TV Guide Magazine: So where do things stand on the "Walking Dead" spinoff?
Collier: It’s in the early phases. Robert Kirkman and Gale Anne Hurd are trying to figure out what the driving values are for the show. The bar that they have set for themselves is high. They want to make sure they protect the mother ship. And then they’re trying to get looked at this world. They’re sweating the details.
TV Guide Magazine: Speaking of "The Walking Dead," you’re now on your third showrunner, but Scott Gimple will be back for season five. Is he a keeper?
Stillerman: He has done a terrific job. He has taken that show to a place we always knew it could get to in terms of the quality of the character storytelling. But equally important, he’s been a total pro to work with and won the support of everyone on that team from the cast to the writer’s room to the lengthy list of executive producers. He has the momentum behind him. I think he oversaw the writing of a great season. The show got to a place we’re all happy about. It really needed to become as good as it could be in character storytelling. It didn’t have that kind of structure in the earlier seasons; it was a little more episodic. This is a little more novelistic.
TV Guide Magazine: Can you address original developer Frank Darabont’s recent legal complaint?
Collier: It’s in active litigation and we can’t comment.
TV Guide Magazine: How do you fill the "Mad Men" void once it goes away?
Collier: The "what’s next" question is something we’ve been answering since we started. We’ve got "Halt and Catch Fire" and "Turn." They are truly not like anything else we have on our air and big original swings that we hope connect. We don’t try to replace "Mad Men."
Stillerman: If you look at "Turn," the role that spying and revolution play is on the front page of newspapers all over the world right now. And for "Halt," the role that tech is playing in our lives is a totally relevant and fascinating premise.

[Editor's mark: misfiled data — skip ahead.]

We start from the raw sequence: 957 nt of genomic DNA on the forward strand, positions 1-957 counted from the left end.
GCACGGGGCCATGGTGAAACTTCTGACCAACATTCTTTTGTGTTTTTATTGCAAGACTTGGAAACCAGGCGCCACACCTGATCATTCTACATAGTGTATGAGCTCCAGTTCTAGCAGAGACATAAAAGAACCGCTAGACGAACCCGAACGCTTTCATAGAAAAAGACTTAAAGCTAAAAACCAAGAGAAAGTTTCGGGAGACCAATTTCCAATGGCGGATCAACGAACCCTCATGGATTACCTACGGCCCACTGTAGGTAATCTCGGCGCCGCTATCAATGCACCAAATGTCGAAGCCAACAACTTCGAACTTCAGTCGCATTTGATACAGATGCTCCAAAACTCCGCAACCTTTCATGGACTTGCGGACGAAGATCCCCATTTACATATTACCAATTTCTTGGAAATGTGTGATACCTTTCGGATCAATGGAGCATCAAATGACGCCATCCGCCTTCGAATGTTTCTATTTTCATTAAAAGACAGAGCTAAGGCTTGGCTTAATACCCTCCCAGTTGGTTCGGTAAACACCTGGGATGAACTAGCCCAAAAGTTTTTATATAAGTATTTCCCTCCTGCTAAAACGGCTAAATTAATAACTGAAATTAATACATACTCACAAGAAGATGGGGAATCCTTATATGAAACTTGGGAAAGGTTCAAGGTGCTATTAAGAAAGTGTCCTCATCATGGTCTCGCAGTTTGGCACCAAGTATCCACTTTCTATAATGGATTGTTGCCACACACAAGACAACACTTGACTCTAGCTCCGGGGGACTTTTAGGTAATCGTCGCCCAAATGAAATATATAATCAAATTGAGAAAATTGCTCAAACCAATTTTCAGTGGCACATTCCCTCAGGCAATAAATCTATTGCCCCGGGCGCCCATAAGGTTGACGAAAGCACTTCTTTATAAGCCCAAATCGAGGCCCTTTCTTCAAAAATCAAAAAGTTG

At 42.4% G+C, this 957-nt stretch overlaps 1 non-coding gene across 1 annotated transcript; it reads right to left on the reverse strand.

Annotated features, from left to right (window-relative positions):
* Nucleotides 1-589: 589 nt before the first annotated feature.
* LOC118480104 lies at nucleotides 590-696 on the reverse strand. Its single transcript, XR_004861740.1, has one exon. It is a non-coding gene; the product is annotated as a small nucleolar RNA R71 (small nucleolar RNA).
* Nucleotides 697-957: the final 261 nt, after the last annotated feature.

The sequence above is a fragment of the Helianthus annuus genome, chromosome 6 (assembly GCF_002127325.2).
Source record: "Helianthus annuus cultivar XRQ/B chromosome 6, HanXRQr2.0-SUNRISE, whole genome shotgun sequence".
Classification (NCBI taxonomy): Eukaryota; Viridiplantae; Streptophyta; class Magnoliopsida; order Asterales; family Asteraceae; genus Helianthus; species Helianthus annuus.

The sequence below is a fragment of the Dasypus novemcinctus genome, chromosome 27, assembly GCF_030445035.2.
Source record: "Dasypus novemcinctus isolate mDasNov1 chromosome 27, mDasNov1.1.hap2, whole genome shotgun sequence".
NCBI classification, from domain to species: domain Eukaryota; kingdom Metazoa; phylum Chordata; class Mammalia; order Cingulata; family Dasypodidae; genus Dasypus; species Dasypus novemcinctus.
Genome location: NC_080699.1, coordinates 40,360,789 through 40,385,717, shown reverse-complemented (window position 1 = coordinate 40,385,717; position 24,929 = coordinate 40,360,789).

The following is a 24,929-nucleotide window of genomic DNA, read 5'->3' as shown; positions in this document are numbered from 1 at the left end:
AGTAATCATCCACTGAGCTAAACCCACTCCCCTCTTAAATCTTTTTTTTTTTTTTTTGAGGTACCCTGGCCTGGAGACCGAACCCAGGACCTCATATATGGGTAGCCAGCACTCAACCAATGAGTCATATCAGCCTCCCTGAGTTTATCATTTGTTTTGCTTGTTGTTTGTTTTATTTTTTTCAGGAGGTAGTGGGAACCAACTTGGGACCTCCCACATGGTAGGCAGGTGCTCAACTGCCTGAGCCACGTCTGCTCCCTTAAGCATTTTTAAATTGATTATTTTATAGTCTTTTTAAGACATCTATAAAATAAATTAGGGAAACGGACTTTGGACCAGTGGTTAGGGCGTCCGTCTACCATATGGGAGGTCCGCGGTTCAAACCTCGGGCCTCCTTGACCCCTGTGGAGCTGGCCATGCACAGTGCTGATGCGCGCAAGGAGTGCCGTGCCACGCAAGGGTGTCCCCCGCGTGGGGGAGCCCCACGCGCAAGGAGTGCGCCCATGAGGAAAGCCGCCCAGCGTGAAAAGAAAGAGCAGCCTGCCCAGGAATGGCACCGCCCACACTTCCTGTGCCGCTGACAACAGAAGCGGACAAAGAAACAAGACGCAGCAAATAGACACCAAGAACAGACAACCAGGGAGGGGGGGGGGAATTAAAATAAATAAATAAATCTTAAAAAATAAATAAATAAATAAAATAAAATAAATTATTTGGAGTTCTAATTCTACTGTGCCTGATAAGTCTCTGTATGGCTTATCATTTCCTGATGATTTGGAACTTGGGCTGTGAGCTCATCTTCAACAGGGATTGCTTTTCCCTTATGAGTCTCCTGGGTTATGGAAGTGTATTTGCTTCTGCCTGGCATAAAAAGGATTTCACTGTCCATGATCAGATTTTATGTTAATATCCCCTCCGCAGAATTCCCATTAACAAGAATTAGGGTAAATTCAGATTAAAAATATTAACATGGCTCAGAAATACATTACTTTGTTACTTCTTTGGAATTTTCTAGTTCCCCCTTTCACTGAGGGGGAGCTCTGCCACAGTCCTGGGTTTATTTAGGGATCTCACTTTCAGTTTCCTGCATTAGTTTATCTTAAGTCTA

TV Guide Magazine: Would you rule out the possibility of a "Mad Men" spinoff?
Collier: Anything would have to be creator driven. If Matt Weiner came to you and said he had an idea, wouldn’t you pay attention?
TV Guide Magazine: Why didn’t "Low Winter Sun" work?
Stillerman: We didn’t feel like it connected in the way we really needed it to. It was a tough decision for us and we waited for all the data to come in.
TV Guide Magazine: Can you believe that "The Killing" will come back one more time, but for Netflix?
Collier: There is a passionate core audience for that show that Netflix is seeing as well. For us, it was a passionate audience but was it big enough? The trick is, what do you learn from it?
TV Guide Magazine: What did you learn, especially after the viewer outcry when the murder mystery wasn’t resolved at the end of Season 1?
Stillerman: We have to be on the top of our game with how we manage the audience’s expectations. No one knows if the history of that show would be different had the outcome been different.
Collier: You see a lot of that learning in how we brought the conclusion of "Breaking Bad." Because we really started to think, OK, what do people really want, how do we give them access to the show, what is the best way to set expectatio
TV Guide Magazine: Netflix took a lot of credit for "Breaking Bad’s" final season success. What’s your relationship like?
Collier: It’s been an interesting relationship for us that has allowed us to really double down and commit to scripted drama in a way that I’m proud of. A year (after our run) they get the show and it creates a reason to reintroduce the show to new people.
TV Guide Magazine: You have a new head of reality (Eliot Goldberg); how’s that genre going for AMC?
Stillerman: We feel like we can bring some of what we’ve done on the scripted side to that genre, and really create some brand-defining shows. Our track record is mixed so far. Certainly "Talking Dead" is a major standout for the channel. "Comic Book Men" has really come into its own. Next up, "Game of Arms" is "Fight Club" meets "Deadliest Catch." We’re not in any rush, and we don’t have a mandate to do more than we need to or more than what we think is good.